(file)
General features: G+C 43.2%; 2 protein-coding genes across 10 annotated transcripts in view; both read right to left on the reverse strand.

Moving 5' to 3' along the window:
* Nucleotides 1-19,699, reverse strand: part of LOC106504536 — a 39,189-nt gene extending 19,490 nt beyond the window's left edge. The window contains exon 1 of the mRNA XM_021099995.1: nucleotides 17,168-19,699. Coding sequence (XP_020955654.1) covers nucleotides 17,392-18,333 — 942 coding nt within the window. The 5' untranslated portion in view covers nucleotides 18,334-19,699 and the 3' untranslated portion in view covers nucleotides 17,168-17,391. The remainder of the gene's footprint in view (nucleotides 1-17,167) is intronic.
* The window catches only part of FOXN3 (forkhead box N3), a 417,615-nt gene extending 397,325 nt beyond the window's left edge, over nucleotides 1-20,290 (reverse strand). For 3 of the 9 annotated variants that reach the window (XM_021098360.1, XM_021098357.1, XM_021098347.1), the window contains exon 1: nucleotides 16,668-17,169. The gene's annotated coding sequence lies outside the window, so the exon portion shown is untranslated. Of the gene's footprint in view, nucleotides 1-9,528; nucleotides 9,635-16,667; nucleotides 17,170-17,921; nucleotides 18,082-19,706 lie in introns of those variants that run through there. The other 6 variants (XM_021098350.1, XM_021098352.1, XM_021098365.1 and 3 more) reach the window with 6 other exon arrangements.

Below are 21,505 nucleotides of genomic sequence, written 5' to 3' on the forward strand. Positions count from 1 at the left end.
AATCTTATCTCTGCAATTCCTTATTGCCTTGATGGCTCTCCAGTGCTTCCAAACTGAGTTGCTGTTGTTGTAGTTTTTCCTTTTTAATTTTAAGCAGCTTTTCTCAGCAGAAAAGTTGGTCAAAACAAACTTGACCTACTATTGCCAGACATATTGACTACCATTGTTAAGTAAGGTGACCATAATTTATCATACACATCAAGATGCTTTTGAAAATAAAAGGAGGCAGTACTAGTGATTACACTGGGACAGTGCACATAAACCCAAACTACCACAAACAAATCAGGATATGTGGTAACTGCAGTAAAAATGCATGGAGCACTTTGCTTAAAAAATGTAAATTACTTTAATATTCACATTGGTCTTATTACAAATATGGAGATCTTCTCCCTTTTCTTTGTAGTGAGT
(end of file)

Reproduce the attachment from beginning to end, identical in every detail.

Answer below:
General features: G+C 43.2%; 2 protein-coding genes across 10 annotated transcripts in view; both read right to left on the reverse strand.

Moving 5' to 3' along the window:
* Nucleotides 1-19,699, reverse strand: part of LOC106504536 — a 39,189-nt gene extending 19,490 nt beyond the window's left edge. The window contains exon 1 of the mRNA XM_021099995.1: nucleotides 17,168-19,699. Coding sequence (XP_020955654.1) covers nucleotides 17,392-18,333 — 942 coding nt within the window. The 5' untranslated portion in view covers nucleotides 18,334-19,699 and the 3' untranslated portion in view covers nucleotides 17,168-17,391. The remainder of the gene's footprint in view (nucleotides 1-17,167) is intronic.
* The window catches only part of FOXN3 (forkhead box N3), a 417,615-nt gene extending 397,325 nt beyond the window's left edge, over nucleotides 1-20,290 (reverse strand). For 3 of the 9 annotated variants that reach the window (XM_021098360.1, XM_021098357.1, XM_021098347.1), the window contains exon 1: nucleotides 16,668-17,169. The gene's annotated coding sequence lies outside the window, so the exon portion shown is untranslated. Of the gene's footprint in view, nucleotides 1-9,528; nucleotides 9,635-16,667; nucleotides 17,170-17,921; nucleotides 18,082-19,706 lie in introns of those variants that run through there. The other 6 variants (XM_021098350.1, XM_021098352.1, XM_021098365.1 and 3 more) reach the window with 6 other exon arrangements.

Below are 21,505 nucleotides of genomic sequence, written 5' to 3' on the forward strand. Positions count from 1 at the left end.
AATCTTATCTCTGCAATTCCTTATTGCCTTGATGGCTCTCCAGTGCTTCCAAACTGAGTTGCTGTTGTTGTAGTTTTTCCTTTTTAATTTTAAGCAGCTTTTCTCAGCAGAAAAGTTGGTCAAAACAAACTTGACCTACTATTGCCAGACATATTGACTACCATTGTTAAGTAAGGTGACCATAATTTATCATACACATCAAGATGCTTTTGAAAATAAAAGGAGGCAGTACTAGTGATTACACTGGGACAGTGCACATAAACCCAAACTACCACAAACAAATCAGGATATGTGGTAACTGCAGTAAAAATGCATGGAGCACTTTGCTTAAAAAATGTAAATTACTTTAATATTCACATTGGTCTTATTACAAATATGGAGATCTTCTCCCTTTTCTTTGTAGTGAGT